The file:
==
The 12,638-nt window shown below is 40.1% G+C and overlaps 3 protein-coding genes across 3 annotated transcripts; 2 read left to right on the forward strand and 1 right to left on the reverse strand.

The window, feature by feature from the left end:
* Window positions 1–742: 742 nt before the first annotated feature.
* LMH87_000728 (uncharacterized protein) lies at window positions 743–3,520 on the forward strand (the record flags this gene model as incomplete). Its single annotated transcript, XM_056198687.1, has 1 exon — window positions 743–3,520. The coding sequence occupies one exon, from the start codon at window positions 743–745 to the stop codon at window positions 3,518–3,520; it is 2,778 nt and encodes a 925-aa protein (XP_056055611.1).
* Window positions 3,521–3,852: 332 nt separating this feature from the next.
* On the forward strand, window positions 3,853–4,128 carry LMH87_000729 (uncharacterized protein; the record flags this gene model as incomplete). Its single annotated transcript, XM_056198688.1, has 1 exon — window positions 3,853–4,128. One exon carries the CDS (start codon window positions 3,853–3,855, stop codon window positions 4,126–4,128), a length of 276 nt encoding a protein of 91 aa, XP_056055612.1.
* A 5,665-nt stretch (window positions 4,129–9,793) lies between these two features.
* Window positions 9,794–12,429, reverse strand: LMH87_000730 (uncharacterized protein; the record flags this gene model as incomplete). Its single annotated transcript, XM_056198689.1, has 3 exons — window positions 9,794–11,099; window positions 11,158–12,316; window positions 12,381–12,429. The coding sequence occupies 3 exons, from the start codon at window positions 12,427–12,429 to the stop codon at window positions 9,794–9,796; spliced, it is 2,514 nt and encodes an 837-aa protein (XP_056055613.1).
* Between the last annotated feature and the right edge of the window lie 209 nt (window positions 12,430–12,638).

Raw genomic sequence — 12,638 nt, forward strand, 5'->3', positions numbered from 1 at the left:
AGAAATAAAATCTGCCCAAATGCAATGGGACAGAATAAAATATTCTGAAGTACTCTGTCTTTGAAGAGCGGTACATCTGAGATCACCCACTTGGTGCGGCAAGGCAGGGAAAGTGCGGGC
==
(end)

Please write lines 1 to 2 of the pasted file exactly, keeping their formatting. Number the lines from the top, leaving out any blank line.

The 12,638-nt window shown below is 40.1% G+C and overlaps 3 protein-coding genes across 3 annotated transcripts; 2 read left to right on the forward strand and 1 right to left on the reverse strand.

The window, feature by feature from the left end: